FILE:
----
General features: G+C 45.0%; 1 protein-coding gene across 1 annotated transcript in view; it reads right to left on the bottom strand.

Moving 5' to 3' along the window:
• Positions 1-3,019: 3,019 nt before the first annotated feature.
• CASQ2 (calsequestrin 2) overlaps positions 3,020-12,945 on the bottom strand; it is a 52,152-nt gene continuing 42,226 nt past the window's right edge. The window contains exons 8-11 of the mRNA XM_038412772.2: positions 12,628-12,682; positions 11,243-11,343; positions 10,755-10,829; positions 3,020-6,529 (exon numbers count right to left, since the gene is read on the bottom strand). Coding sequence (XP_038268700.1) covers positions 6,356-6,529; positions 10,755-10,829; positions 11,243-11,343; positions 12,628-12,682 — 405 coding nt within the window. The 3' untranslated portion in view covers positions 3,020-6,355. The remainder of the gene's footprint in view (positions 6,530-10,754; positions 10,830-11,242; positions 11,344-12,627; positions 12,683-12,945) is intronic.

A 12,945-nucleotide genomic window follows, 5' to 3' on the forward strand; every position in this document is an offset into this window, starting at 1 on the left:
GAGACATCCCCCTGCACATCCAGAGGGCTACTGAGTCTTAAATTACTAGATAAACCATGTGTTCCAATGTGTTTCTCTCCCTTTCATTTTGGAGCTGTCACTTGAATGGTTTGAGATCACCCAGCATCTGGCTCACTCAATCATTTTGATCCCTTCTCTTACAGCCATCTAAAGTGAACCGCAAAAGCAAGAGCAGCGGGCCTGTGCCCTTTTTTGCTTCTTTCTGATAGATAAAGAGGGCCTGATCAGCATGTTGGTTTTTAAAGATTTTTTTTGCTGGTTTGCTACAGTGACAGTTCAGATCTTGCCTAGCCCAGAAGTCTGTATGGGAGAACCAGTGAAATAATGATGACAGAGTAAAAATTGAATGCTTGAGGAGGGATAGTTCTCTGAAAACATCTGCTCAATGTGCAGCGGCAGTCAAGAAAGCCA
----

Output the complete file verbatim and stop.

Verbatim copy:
General features: G+C 45.0%; 1 protein-coding gene across 1 annotated transcript in view; it reads right to left on the bottom strand.

Moving 5' to 3' along the window:
• Positions 1-3,019: 3,019 nt before the first annotated feature.
• CASQ2 (calsequestrin 2) overlaps positions 3,020-12,945 on the bottom strand; it is a 52,152-nt gene continuing 42,226 nt past the window's right edge. The window contains exons 8-11 of the mRNA XM_038412772.2: positions 12,628-12,682; positions 11,243-11,343; positions 10,755-10,829; positions 3,020-6,529 (exon numbers count right to left, since the gene is read on the bottom strand). Coding sequence (XP_038268700.1) covers positions 6,356-6,529; positions 10,755-10,829; positions 11,243-11,343; positions 12,628-12,682 — 405 coding nt within the window. The 3' untranslated portion in view covers positions 3,020-6,355. The remainder of the gene's footprint in view (positions 6,530-10,754; positions 10,830-11,242; positions 11,344-12,627; positions 12,683-12,945) is intronic.

A 12,945-nucleotide genomic window follows, 5' to 3' on the forward strand; every position in this document is an offset into this window, starting at 1 on the left:
GAGACATCCCCCTGCACATCCAGAGGGCTACTGAGTCTTAAATTACTAGATAAACCATGTGTTCCAATGTGTTTCTCTCCCTTTCATTTTGGAGCTGTCACTTGAATGGTTTGAGATCACCCAGCATCTGGCTCACTCAATCATTTTGATCCCTTCTCTTACAGCCATCTAAAGTGAACCGCAAAAGCAAGAGCAGCGGGCCTGTGCCCTTTTTTGCTTCTTTCTGATAGATAAAGAGGGCCTGATCAGCATGTTGGTTTTTAAAGATTTTTTTTGCTGGTTTGCTACAGTGACAGTTCAGATCTTGCCTAGCCCAGAAGTCTGTATGGGAGAACCAGTGAAATAATGATGACAGAGTAAAAATTGAATGCTTGAGGAGGGATAGTTCTCTGAAAACATCTGCTCAATGTGCAGCGGCAGTCAAGAAAGCCA